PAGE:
The trio slowed their prowl, glanced at me and flashed shy smiles before walking away. THAT WAS IT. No return oi, no knuckle-bump, no “Skinhead! Working class pride!” Honestly, I would’ve been a bit cheered to see a Nazi salute if it meant the subculture knew some of its roots. But there was nothing.One of them didn’t even shine his boots. Kids these days.
But back to the show. Batangas’ Tellayouthska took the stage and it was time to skank. My friends and I hung in the back, watching the crowd skank near the stage. I was left trying to explain the behavioral codes and customs of the ska scene to bewildered friends. It was like a wildlife special.
“What’s the funny dance they’re doing? Like Charlie Chaplin.”
“’s called skanking. Left knee up, swing right fist up. Right knee up, swing left fist up. It’s like marching in place, but better.”
“Why’re those two dude skanking together, face-to-face? Are they gay?”
“Probably not. ‘s cool, though, it happens. When skanking together, you try to meet your partner’s boot. ‘s not gay. Though there’s nothing wrong with that.”
“Why do the girls have weird hair cuts? Like someone upended a soup bowl on their head and cut the bangs.”
cut. Fuck you, it’s nice.” Chelsea
“What’s with all the checkered patterns?”
“’s like a ska logo, all right? It celebrates the history and tradition of ska as a two-toned scene, a merging of both black and white cultures.”
I was getting tired of playing the tourist guide so I coughed up an excuse to take photos near the stage. Once in the heart of the sweaty, rowdy crowd, I knew I was home.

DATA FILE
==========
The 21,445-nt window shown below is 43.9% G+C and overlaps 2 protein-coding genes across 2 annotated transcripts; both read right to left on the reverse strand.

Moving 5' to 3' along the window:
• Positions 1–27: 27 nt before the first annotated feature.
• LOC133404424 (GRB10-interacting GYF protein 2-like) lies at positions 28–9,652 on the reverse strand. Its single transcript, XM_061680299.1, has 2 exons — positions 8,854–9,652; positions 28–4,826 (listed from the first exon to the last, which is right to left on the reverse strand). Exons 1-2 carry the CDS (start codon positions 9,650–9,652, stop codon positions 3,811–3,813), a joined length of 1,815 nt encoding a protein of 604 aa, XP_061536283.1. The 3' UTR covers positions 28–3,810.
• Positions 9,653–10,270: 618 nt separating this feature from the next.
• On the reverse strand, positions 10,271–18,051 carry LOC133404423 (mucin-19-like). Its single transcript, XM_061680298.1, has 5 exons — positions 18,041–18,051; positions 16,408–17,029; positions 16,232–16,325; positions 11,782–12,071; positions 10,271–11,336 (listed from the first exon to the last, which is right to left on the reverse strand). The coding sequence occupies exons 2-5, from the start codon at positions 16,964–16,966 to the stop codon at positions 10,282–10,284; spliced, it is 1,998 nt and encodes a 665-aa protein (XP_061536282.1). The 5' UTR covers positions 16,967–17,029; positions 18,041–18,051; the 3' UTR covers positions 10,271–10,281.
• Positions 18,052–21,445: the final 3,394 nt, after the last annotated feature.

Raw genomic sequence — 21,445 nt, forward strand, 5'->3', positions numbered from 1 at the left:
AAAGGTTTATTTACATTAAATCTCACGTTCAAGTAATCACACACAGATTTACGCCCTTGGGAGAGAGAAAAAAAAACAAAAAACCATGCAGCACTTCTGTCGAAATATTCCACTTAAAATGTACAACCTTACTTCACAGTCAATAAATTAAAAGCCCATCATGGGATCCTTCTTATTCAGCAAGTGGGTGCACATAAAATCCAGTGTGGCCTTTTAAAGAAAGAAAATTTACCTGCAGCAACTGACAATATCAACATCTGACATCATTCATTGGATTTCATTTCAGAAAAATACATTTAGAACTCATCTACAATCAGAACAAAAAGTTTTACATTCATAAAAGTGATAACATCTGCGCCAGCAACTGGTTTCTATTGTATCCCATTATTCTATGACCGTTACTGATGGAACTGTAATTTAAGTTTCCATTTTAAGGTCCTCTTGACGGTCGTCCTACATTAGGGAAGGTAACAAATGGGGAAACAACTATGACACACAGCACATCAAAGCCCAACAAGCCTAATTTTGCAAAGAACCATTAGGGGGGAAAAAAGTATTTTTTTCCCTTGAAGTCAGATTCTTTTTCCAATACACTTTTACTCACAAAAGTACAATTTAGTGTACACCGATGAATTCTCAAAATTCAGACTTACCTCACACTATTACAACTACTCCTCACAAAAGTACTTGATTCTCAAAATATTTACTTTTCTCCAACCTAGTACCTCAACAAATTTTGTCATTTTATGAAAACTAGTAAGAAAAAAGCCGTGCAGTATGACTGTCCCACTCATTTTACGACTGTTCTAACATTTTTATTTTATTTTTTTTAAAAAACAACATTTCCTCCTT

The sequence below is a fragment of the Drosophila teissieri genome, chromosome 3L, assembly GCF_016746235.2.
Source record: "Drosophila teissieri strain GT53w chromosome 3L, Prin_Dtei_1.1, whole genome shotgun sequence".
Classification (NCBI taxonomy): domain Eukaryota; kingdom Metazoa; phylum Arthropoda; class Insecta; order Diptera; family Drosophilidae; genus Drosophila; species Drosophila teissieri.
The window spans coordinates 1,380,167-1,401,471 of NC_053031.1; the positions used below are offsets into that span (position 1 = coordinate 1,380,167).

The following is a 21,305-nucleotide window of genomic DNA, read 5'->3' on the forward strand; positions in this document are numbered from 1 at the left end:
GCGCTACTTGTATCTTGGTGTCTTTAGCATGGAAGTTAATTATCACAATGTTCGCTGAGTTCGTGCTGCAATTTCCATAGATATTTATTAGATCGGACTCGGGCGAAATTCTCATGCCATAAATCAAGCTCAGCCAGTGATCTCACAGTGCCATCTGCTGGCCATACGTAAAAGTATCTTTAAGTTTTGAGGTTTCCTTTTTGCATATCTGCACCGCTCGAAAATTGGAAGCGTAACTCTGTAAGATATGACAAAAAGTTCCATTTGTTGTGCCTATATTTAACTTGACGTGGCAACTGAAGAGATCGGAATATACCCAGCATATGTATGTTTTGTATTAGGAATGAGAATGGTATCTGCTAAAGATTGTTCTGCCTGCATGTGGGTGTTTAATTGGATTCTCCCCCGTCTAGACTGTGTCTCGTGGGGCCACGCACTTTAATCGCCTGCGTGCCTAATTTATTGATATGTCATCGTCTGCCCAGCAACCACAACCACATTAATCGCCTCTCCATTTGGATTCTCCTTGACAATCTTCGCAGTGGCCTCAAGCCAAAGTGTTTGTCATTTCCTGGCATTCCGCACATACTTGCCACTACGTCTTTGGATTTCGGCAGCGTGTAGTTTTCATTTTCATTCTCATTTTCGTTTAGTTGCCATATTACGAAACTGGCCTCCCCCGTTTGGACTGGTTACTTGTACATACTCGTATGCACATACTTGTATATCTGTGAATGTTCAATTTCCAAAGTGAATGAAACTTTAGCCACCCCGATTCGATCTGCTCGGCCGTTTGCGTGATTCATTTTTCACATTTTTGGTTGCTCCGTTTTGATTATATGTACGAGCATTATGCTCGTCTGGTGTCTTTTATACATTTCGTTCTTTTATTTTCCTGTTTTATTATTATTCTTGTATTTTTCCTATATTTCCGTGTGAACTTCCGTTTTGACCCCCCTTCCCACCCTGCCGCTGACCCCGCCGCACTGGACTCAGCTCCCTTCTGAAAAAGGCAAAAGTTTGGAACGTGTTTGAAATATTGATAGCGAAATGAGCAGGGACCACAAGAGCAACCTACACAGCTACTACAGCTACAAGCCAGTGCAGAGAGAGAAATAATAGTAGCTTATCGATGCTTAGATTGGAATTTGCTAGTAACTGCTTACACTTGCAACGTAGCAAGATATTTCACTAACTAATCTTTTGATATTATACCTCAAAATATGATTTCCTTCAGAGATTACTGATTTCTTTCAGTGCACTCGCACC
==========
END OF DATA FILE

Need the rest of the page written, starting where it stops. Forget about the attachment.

Tellayouthska busted out the song People Act like they don’t know, the horns section and chorus of which was unapologetically yoinked from The Mighty Mighty Bosstones’ The Impression I Get, but there’s nothing wrong with that. Replication is the highest form of flattery, and if you’re out to copy someone, you may as well copy from the best. The music swelled like a heartbeat.
Next up was Stolen Shots from Albay. Now I know the gig is called Manila Ska Fest, but what that actually means is that the gig is to be held in
Manila( Que actually, since it was in Cubao). What’s that mean? Simple. Ska isn’t limited to a place, hence how this beautiful music scene has jumped from ship to ship, country to country, and found itself scattered in the islands of the zon City . Every ska band injects its own take on the genre. They take the music, spin it and make it their own. But the general flavor is the same. It’s ska, and Ska City United. Manila skins and rudes and mods all skip and skank to Albay or Philippines or Bulacan ska. It’s a wonder to behold. Cavite
“Early in the morning, I woke up and hear the rude boys playing. They were noisy, they were rude, just like me,” Stolen Shots play in their song Chocolate Brown Coffee. That’s what’s up.
Pink Cow was up next, breaking the consistency of singers wearing Fred Perry and two-toned bough shoes (that’s bough shoes, not boat shoes. Leave those to the hipsters who hold court in Cubao X during the weekdays). Here was the oi music I was waiting for, and as always, that was the crowd’s cue to mix and mash skanking with slam dancing. The bouncers and security guards were beside themselves, wondering if they should break the violence up. But there was no violence here, mate! Just some steady-moving oi, and if you get hit and fall on the stage (like I did), you pick yourself up and slam right back.
“Pare, pare, may natamaan na, (dude, you’ve hit someone),” I heard a bouncer tell a skinhead to which the proper reply was “E ano ngayon? (so what?)” The same skinhead who knocked me down pulled me up, brushed me off, and we both went back on our merry way.
“This last song’s for the bouncers,” Pink Cow announced before shouting “Here monkey boy!” and diving headlong into a punkified version of Toots and the Maytals’